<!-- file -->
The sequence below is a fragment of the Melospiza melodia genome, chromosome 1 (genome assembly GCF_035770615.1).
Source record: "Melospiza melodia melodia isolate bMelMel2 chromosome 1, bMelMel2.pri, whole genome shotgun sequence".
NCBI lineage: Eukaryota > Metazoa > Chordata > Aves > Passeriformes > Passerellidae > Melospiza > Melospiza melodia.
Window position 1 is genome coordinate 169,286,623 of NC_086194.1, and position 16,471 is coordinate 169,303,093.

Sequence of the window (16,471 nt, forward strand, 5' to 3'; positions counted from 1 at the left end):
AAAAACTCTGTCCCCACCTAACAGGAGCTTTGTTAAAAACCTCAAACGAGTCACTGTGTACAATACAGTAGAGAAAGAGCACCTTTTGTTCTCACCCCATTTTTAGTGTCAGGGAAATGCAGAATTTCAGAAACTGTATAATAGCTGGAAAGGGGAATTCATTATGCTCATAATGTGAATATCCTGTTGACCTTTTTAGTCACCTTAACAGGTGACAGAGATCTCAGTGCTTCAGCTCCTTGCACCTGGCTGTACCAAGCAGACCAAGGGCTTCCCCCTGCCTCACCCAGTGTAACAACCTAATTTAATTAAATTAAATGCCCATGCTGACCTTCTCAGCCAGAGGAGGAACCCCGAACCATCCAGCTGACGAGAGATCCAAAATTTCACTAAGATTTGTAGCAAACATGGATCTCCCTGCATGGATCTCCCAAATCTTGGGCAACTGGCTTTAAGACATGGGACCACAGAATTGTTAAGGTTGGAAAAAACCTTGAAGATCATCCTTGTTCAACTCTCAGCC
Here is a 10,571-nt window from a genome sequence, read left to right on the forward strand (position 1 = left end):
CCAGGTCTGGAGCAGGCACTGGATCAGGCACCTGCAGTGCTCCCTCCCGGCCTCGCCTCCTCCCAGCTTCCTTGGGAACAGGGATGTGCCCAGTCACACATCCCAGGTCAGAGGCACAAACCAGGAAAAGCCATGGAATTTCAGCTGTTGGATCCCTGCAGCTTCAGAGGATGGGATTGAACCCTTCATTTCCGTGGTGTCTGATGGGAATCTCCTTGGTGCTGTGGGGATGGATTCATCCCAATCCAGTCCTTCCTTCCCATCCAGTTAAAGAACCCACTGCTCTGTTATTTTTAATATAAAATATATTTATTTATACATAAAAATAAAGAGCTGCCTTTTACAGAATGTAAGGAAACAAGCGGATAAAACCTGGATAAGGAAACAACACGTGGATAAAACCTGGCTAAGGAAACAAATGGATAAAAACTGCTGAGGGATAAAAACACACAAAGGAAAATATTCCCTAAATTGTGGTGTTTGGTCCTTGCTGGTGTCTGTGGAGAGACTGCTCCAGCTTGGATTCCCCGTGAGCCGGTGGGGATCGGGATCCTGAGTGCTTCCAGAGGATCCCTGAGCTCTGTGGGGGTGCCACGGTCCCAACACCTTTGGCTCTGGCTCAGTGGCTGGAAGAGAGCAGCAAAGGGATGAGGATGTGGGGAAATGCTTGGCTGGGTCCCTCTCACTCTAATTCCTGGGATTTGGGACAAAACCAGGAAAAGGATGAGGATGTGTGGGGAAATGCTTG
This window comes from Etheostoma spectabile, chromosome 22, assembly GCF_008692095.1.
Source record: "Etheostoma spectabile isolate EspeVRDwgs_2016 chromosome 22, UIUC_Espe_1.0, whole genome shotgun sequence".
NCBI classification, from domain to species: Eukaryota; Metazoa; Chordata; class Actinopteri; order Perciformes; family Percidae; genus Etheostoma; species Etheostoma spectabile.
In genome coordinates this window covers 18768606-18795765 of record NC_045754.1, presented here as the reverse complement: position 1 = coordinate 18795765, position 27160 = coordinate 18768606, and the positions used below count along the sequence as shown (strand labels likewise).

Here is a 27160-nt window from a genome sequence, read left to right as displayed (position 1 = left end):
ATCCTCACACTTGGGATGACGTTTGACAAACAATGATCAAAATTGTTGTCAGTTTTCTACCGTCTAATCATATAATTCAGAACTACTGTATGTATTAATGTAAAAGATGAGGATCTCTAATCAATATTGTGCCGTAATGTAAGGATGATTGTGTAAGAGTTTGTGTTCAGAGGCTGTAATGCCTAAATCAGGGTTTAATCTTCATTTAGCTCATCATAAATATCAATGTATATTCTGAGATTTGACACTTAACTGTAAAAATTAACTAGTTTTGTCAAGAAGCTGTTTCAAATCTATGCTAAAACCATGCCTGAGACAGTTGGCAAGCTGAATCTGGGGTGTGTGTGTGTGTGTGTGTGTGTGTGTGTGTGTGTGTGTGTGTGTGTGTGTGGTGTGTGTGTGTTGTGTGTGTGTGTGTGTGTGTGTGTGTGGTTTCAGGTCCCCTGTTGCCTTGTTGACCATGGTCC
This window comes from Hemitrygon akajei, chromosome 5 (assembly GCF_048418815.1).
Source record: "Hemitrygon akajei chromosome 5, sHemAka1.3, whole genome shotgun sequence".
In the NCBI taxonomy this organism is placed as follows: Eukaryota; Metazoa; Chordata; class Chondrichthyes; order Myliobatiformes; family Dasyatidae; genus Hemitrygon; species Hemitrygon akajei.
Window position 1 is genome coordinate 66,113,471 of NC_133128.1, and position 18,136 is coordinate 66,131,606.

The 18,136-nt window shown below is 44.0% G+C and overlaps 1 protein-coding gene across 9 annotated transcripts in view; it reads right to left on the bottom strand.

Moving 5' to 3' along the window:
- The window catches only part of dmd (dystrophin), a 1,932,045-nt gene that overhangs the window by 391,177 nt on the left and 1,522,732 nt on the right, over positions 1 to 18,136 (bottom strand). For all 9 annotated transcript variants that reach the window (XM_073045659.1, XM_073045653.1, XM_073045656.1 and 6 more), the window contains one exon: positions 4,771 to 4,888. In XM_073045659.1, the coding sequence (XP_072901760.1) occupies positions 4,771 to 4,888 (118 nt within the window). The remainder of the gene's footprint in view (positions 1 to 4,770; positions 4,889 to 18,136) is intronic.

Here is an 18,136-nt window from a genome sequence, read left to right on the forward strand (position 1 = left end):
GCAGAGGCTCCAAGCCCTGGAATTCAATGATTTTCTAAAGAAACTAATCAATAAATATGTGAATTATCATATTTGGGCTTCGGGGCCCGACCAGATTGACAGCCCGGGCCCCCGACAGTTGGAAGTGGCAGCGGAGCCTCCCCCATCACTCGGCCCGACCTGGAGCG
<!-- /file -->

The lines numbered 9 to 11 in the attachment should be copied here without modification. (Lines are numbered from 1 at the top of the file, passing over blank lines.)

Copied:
This window comes from Etheostoma spectabile, chromosome 22, assembly GCF_008692095.1.
Source record: "Etheostoma spectabile isolate EspeVRDwgs_2016 chromosome 22, UIUC_Espe_1.0, whole genome shotgun sequence".
NCBI classification, from domain to species: Eukaryota; Metazoa; Chordata; class Actinopteri; order Perciformes; family Percidae; genus Etheostoma; species Etheostoma spectabile.